this was countered by others who read the synoptic gospels as primarily historical, and that if Jesus told people to say nothing, then that's what he did. the reason? he had a plan, and being outed as the messiah anytime before 'the hour' was not on - he had his own divine schedule and it was the resurrection, rather than any miracles or preaching, that would reveal his true identity.

from a narrative position, i wonder whether the messianic secret is there for the benefit of the readers. as we read him telling people not to tell anyone, we say - as if you couldn't! it's obvious who he is! what excuse could an ex-leper make to explain his healing?! - reinforcing in the reader who we know Jesus to be - the messiah, the beloved son of God.



looking forward to Dave's talk on Mark 1.40-45 this sunday at wildstreet@5 - see what he has to say!

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Tuesday, February 08, 2011

Ricoeur on Evil

i'm still reading through Paul Ricoeur's Figuring the Sacred (Augsburg Fortress, 1995), but i really liked this on evil in the introduction:
While the Bible does offer a theodicy of retribution in which the victims, because of their faithlessness, are held responsible for the violence inflicted upon them, Ricoeur argues instead for a wisdom theodicy of lamentation and anger where the perennial cries of Why me? and How long? are seen as the most adequate responses to unmitigated evil.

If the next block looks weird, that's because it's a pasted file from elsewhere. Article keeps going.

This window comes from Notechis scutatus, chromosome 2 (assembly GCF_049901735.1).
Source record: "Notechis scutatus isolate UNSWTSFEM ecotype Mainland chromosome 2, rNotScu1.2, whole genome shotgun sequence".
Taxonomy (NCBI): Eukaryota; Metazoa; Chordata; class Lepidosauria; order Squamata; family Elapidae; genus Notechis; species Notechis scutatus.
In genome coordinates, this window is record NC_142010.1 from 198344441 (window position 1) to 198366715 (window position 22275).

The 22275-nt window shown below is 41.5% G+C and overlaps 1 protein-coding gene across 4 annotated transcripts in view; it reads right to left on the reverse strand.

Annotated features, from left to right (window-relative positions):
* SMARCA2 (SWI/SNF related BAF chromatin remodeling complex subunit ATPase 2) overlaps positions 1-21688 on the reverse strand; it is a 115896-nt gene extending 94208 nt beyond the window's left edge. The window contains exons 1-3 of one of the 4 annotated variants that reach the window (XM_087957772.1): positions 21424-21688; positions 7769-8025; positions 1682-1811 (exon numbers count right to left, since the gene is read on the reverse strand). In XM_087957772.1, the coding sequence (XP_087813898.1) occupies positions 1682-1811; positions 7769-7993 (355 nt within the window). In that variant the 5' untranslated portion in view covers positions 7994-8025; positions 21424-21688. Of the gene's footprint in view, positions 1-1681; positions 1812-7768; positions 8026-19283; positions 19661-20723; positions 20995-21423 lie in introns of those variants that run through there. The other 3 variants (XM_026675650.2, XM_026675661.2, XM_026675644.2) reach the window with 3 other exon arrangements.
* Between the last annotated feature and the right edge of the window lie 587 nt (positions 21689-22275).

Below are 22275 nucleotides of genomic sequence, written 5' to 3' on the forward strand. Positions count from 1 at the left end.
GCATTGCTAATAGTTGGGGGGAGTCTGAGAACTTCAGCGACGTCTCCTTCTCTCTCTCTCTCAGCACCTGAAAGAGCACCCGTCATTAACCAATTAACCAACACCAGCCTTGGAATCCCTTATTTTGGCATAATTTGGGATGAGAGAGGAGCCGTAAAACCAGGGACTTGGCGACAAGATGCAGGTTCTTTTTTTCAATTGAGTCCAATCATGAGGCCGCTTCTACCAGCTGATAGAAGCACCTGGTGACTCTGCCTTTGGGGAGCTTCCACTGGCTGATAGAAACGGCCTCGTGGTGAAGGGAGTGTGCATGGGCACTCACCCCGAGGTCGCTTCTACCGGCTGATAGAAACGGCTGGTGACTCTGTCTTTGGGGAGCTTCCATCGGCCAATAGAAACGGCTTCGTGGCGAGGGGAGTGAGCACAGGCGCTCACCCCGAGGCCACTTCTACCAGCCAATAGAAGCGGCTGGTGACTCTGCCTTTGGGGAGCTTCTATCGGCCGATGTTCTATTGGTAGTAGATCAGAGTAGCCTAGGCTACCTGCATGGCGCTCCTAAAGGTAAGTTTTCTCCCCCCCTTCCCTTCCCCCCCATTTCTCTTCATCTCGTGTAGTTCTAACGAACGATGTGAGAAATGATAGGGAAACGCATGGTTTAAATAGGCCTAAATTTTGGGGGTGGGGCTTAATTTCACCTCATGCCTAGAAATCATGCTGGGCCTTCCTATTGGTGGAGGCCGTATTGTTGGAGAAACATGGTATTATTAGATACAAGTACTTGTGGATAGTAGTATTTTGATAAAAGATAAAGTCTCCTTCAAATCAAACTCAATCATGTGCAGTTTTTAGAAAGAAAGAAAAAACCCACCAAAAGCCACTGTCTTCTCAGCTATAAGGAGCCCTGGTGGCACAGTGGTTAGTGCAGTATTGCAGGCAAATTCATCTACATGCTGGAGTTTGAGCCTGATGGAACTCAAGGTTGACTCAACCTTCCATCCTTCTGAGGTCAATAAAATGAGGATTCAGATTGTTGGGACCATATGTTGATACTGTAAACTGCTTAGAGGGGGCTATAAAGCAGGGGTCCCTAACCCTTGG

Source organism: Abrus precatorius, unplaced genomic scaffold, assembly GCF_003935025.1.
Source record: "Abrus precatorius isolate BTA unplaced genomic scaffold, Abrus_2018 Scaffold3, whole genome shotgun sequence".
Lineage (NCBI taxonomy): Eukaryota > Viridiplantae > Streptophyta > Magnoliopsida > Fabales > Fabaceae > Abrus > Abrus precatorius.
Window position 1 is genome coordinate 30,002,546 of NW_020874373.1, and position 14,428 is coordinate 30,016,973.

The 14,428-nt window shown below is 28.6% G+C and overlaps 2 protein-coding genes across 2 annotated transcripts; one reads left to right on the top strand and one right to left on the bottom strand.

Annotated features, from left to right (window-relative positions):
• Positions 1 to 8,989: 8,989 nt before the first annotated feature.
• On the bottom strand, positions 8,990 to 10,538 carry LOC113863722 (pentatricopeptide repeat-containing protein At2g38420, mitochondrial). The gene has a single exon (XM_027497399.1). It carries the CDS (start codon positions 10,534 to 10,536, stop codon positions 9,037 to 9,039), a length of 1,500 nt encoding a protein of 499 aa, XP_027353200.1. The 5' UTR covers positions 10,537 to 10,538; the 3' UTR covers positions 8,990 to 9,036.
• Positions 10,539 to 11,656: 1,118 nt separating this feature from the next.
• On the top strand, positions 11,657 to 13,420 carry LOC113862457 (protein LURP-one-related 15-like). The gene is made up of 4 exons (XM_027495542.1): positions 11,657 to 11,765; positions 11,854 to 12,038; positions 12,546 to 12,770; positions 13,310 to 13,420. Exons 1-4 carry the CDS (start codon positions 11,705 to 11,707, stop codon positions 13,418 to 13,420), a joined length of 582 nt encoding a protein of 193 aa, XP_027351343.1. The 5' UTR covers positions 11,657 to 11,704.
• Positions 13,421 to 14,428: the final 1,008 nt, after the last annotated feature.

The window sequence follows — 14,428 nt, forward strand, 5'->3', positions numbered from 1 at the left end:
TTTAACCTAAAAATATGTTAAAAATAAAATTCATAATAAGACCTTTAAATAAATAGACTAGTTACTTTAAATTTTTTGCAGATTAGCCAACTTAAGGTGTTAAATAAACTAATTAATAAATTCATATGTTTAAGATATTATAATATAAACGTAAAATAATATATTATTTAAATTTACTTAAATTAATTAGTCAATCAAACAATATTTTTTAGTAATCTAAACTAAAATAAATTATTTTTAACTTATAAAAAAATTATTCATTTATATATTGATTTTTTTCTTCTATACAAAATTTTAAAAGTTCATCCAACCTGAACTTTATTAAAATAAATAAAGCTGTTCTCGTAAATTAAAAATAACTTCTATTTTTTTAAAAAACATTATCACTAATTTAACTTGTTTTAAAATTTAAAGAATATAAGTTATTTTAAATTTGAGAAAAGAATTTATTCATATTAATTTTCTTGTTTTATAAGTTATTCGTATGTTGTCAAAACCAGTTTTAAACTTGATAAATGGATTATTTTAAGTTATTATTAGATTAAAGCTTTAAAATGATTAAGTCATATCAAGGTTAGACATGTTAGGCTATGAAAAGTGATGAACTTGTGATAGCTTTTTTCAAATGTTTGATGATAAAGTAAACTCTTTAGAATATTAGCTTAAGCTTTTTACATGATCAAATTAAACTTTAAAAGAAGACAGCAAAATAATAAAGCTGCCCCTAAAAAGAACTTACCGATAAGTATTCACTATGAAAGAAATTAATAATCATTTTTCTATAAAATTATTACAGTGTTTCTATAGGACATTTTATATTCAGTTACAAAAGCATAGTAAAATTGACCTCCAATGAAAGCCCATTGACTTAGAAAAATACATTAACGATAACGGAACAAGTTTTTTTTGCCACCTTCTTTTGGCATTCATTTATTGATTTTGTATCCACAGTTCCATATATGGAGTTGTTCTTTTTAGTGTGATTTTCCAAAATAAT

Mark I. Wallace, introduction, Figuring the Sacred, p32.
having read David Bentley Hart on evil (the doors of the sea) and Miroslav Volf on forgiveness (exclusion and embrace), this is close to where Hart ends up (for whom God is always opposed to evil) - and quite different to Volf (who emphasises the responsibility of both the perpetrator and victim in seeking reconciliation).

i like the way he's not systematising, but using the bible's language we see in the context of suffering in evil.

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Monday, February 07, 2011

hebrews + matthew OR zechariah

i gots to decide - one year of college left, and i need to choose between OT in hebrew (where we do the entirety of Zechariah) or NT in greek (where we do Hebrews then Matthew). i could do both but that knocks out an elective and doing a project means i can only do two electives.

so far we've done
(nb: eng means only eng, heb or gk means both)
  • OT
    Numbers (eng)
    Deuteronomy (heb)
    1-2 Samuel (heb)
    Psalms (heb)
    Job (eng)